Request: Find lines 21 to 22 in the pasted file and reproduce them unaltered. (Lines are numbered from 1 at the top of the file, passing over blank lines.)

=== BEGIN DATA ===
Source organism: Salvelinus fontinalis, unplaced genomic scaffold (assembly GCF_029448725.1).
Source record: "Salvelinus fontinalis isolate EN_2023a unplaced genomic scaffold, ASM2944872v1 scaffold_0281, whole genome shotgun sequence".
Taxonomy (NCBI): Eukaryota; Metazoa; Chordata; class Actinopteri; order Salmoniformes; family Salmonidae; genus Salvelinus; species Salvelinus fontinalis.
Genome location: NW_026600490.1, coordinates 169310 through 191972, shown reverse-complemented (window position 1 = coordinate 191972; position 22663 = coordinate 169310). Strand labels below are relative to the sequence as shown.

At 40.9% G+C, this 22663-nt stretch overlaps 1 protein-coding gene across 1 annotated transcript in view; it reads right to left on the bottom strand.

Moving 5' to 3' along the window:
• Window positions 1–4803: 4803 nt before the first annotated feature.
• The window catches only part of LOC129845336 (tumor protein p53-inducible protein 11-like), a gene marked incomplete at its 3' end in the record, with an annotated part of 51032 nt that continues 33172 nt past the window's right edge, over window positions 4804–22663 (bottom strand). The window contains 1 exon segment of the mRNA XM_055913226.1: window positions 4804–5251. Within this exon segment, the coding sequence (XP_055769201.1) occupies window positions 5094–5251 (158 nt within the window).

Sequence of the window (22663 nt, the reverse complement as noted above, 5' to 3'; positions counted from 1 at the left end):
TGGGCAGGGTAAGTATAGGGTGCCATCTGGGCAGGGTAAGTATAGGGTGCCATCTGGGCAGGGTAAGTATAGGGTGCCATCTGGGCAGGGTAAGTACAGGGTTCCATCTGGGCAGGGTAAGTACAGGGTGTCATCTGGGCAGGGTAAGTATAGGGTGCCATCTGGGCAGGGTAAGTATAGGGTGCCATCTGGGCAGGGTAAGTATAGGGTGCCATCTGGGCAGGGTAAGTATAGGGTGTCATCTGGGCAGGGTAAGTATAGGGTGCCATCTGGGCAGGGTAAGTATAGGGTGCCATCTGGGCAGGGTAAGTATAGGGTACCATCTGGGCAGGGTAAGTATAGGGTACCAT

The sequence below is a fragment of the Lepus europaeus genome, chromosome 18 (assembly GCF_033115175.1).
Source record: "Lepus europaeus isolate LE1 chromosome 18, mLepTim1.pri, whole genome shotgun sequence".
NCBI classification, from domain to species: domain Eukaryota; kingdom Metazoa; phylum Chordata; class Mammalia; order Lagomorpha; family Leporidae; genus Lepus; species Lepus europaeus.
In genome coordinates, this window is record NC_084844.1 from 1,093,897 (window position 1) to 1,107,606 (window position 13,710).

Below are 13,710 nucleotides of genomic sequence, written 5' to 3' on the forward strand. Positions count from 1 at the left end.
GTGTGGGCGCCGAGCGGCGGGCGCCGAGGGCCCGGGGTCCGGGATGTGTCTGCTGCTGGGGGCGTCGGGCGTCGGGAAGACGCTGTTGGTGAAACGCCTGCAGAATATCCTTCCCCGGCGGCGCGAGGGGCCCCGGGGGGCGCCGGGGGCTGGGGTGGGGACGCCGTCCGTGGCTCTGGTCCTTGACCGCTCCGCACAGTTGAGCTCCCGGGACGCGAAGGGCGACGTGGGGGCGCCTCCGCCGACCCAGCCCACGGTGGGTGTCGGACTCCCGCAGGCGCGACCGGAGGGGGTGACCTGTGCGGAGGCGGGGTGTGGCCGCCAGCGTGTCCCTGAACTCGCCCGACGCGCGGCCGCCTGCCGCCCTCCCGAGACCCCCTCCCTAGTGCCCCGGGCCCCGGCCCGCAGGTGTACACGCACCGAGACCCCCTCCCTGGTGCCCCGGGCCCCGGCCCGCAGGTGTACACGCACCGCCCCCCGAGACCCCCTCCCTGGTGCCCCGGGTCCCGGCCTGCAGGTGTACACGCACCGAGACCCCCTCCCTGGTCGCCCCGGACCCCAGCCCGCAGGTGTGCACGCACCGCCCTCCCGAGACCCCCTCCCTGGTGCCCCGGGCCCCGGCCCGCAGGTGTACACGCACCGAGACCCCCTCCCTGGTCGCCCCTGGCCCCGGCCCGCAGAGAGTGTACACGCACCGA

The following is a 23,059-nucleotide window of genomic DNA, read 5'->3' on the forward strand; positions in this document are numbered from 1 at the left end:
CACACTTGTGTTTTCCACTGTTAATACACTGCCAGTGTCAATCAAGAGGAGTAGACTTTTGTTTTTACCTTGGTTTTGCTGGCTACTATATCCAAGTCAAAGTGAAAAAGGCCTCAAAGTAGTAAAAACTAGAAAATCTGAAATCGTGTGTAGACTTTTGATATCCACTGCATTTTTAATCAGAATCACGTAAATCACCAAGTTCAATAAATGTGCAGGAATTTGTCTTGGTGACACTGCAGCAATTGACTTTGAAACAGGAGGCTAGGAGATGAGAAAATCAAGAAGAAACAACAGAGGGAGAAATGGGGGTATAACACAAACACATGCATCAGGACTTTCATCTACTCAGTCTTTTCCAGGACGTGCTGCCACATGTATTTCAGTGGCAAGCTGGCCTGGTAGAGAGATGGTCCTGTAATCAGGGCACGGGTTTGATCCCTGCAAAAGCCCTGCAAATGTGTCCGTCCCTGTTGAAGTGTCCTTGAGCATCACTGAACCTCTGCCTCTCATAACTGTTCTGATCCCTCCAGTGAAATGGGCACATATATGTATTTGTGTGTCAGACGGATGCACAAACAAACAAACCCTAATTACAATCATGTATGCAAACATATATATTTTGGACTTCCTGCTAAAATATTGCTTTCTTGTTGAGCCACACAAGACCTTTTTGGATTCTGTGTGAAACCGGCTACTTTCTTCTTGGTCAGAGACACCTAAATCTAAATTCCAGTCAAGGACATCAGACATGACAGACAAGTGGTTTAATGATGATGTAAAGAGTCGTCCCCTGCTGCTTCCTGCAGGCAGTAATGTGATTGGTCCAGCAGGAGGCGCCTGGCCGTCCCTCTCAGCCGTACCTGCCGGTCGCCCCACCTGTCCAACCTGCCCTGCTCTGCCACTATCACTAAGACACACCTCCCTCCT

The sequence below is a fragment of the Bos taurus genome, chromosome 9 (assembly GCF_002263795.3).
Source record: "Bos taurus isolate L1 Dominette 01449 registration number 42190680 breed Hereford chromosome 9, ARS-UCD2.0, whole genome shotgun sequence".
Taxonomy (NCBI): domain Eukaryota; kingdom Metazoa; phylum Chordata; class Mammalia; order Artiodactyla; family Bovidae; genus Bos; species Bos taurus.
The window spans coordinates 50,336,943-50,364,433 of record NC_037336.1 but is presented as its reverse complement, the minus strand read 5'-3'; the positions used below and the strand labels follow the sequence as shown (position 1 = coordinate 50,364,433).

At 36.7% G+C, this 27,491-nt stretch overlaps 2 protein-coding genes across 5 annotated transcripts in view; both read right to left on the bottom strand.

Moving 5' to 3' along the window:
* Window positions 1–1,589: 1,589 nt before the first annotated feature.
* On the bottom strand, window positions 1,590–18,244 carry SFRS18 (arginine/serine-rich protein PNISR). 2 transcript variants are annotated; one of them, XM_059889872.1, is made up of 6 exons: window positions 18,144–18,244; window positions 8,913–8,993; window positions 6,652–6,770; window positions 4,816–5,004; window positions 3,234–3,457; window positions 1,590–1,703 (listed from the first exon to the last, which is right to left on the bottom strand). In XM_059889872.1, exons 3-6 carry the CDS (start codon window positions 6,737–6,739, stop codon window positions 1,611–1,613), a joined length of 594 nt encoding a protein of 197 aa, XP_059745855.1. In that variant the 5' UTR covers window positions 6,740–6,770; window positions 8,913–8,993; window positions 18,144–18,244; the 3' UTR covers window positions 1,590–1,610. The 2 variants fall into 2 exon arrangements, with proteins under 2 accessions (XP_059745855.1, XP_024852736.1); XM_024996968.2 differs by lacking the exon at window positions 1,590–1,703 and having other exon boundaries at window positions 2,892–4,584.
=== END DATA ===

Taxonomy (NCBI): domain Eukaryota; kingdom Metazoa; phylum Chordata; class Mammalia; order Artiodactyla; family Bovidae; genus Bos; species Bos taurus.
The window spans coordinates 50,336,943-50,364,433 of record NC_037336.1 but is presented as its reverse complement, the minus strand read 5'-3'; the positions used below and the strand labels follow the sequence as shown (position 1 = coordinate 50,364,433).